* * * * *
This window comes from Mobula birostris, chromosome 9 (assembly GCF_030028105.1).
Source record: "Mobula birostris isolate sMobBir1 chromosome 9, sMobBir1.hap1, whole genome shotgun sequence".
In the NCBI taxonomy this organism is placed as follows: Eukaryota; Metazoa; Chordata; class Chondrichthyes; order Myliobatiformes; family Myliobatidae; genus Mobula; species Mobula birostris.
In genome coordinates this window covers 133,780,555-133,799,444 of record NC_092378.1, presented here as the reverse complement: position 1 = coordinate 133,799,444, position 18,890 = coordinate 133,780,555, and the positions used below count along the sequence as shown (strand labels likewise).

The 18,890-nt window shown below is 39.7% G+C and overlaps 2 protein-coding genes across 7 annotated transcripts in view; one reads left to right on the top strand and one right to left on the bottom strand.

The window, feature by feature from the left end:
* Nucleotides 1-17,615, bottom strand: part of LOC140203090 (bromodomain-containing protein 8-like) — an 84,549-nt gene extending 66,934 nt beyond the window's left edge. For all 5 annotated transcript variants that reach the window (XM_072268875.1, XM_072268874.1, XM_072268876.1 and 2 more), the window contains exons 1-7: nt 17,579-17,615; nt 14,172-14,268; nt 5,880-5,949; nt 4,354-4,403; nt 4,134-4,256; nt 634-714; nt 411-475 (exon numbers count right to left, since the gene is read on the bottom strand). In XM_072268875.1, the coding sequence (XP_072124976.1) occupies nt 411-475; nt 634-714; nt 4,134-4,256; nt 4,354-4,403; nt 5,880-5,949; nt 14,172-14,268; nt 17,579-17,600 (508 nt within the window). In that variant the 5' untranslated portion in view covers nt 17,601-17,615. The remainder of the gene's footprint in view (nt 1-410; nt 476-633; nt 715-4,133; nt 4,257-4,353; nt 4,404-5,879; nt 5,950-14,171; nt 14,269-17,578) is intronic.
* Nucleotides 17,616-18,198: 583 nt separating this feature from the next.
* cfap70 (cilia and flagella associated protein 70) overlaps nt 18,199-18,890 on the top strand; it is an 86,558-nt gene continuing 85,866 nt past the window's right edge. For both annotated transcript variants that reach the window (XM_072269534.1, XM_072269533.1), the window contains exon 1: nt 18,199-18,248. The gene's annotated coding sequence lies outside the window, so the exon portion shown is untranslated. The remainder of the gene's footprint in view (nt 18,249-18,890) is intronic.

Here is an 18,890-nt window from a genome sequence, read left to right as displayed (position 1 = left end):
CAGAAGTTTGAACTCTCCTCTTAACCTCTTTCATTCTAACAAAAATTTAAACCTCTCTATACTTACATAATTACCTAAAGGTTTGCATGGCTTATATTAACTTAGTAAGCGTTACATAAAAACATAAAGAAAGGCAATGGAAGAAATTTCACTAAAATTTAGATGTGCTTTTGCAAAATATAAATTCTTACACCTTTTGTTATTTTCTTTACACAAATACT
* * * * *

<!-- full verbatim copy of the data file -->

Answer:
This window comes from Mobula birostris, chromosome 9 (assembly GCF_030028105.1).
Source record: "Mobula birostris isolate sMobBir1 chromosome 9, sMobBir1.hap1, whole genome shotgun sequence".
In the NCBI taxonomy this organism is placed as follows: Eukaryota; Metazoa; Chordata; class Chondrichthyes; order Myliobatiformes; family Myliobatidae; genus Mobula; species Mobula birostris.
In genome coordinates this window covers 133,780,555-133,799,444 of record NC_092378.1, presented here as the reverse complement: position 1 = coordinate 133,799,444, position 18,890 = coordinate 133,780,555, and the positions used below count along the sequence as shown (strand labels likewise).

The 18,890-nt window shown below is 39.7% G+C and overlaps 2 protein-coding genes across 7 annotated transcripts in view; one reads left to right on the top strand and one right to left on the bottom strand.

The window, feature by feature from the left end:
* Nucleotides 1-17,615, bottom strand: part of LOC140203090 (bromodomain-containing protein 8-like) — an 84,549-nt gene extending 66,934 nt beyond the window's left edge. For all 5 annotated transcript variants that reach the window (XM_072268875.1, XM_072268874.1, XM_072268876.1 and 2 more), the window contains exons 1-7: nt 17,579-17,615; nt 14,172-14,268; nt 5,880-5,949; nt 4,354-4,403; nt 4,134-4,256; nt 634-714; nt 411-475 (exon numbers count right to left, since the gene is read on the bottom strand). In XM_072268875.1, the coding sequence (XP_072124976.1) occupies nt 411-475; nt 634-714; nt 4,134-4,256; nt 4,354-4,403; nt 5,880-5,949; nt 14,172-14,268; nt 17,579-17,600 (508 nt within the window). In that variant the 5' untranslated portion in view covers nt 17,601-17,615. The remainder of the gene's footprint in view (nt 1-410; nt 476-633; nt 715-4,133; nt 4,257-4,353; nt 4,404-5,879; nt 5,950-14,171; nt 14,269-17,578) is intronic.
* Nucleotides 17,616-18,198: 583 nt separating this feature from the next.
* cfap70 (cilia and flagella associated protein 70) overlaps nt 18,199-18,890 on the top strand; it is an 86,558-nt gene continuing 85,866 nt past the window's right edge. For both annotated transcript variants that reach the window (XM_072269534.1, XM_072269533.1), the window contains exon 1: nt 18,199-18,248. The gene's annotated coding sequence lies outside the window, so the exon portion shown is untranslated. The remainder of the gene's footprint in view (nt 18,249-18,890) is intronic.

Here is an 18,890-nt window from a genome sequence, read left to right as displayed (position 1 = left end):
CAGAAGTTTGAACTCTCCTCTTAACCTCTTTCATTCTAACAAAAATTTAAACCTCTCTATACTTACATAATTACCTAAAGGTTTGCATGGCTTATATTAACTTAGTAAGCGTTACATAAAAACATAAAGAAAGGCAATGGAAGAAATTTCACTAAAATTTAGATGTGCTTTTGCAAAATATAAATTCTTACACCTTTTGTTATTTTCTTTACACAAATACT